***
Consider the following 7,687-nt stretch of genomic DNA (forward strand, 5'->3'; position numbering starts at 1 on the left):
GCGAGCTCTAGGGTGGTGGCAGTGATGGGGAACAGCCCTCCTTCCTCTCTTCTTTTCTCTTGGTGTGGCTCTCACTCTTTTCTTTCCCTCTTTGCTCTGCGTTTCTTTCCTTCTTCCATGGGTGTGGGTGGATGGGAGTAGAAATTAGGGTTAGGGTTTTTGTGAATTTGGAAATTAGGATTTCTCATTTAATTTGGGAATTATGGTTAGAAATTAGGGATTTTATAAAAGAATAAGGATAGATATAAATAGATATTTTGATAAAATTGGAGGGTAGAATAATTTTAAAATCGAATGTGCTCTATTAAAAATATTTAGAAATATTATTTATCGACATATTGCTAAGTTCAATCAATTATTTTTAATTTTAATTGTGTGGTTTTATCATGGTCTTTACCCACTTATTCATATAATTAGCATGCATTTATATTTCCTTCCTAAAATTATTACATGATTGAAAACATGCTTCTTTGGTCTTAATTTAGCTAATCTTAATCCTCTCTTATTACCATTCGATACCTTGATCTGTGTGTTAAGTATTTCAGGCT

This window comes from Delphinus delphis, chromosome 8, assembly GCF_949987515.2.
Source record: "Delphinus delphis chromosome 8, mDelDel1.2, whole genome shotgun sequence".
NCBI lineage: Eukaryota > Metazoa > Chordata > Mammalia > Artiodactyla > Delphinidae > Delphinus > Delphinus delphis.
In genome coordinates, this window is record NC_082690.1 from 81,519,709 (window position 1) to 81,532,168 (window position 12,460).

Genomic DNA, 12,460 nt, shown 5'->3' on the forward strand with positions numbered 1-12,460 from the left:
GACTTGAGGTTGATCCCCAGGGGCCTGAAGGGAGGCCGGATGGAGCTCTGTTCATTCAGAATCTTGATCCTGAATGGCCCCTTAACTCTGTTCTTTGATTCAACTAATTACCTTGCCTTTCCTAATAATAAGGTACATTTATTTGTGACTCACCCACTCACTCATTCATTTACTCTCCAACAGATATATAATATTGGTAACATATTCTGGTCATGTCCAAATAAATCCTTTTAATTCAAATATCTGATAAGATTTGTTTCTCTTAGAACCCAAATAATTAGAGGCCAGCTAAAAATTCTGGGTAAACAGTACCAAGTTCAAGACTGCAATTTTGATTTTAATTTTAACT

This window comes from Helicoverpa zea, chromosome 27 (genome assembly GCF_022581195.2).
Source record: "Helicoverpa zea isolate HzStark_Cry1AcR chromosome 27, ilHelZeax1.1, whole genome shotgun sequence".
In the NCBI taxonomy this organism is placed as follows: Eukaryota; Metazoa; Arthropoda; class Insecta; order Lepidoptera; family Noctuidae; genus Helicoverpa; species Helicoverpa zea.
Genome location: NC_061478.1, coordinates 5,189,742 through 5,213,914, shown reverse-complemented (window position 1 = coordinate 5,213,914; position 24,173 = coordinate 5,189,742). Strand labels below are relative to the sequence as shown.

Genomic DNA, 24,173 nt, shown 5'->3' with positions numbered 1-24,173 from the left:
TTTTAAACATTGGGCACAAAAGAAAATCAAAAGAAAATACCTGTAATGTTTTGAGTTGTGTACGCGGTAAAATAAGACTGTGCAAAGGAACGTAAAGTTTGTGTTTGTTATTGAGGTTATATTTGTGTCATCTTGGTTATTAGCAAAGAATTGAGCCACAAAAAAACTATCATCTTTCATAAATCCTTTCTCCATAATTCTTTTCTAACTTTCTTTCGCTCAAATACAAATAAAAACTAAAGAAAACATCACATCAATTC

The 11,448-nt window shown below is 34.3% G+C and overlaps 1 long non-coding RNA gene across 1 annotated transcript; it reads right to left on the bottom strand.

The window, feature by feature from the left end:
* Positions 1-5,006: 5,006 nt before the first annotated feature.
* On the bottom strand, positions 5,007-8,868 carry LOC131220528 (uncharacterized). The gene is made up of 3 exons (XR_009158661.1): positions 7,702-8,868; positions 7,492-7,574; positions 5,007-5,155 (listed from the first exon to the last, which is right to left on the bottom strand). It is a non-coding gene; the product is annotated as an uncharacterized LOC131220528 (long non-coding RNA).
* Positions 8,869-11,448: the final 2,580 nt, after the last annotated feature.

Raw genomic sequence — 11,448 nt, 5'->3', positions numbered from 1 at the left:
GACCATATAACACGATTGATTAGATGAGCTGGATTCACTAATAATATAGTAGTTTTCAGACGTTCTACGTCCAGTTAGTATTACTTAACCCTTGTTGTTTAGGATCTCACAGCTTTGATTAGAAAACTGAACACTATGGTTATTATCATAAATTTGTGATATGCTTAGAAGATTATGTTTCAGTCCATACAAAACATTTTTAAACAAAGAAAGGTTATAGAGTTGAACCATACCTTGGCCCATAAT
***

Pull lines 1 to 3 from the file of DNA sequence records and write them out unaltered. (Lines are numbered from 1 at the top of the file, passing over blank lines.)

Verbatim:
Consider the following 7,687-nt stretch of genomic DNA (forward strand, 5'->3'; position numbering starts at 1 on the left):
GCGAGCTCTAGGGTGGTGGCAGTGATGGGGAACAGCCCTCCTTCCTCTCTTCTTTTCTCTTGGTGTGGCTCTCACTCTTTTCTTTCCCTCTTTGCTCTGCGTTTCTTTCCTTCTTCCATGGGTGTGGGTGGATGGGAGTAGAAATTAGGGTTAGGGTTTTTGTGAATTTGGAAATTAGGATTTCTCATTTAATTTGGGAATTATGGTTAGAAATTAGGGATTTTATAAAAGAATAAGGATAGATATAAATAGATATTTTGATAAAATTGGAGGGTAGAATAATTTTAAAATCGAATGTGCTCTATTAAAAATATTTAGAAATATTATTTATCGACATATTGCTAAGTTCAATCAATTATTTTTAATTTTAATTGTGTGGTTTTATCATGGTCTTTACCCACTTATTCATATAATTAGCATGCATTTATATTTCCTTCCTAAAATTATTACATGATTGAAAACATGCTTCTTTGGTCTTAATTTAGCTAATCTTAATCCTCTCTTATTACCATTCGATACCTTGATCTGTGTGTTAAGTATTTCAGGCT

This window comes from Delphinus delphis, chromosome 8, assembly GCF_949987515.2.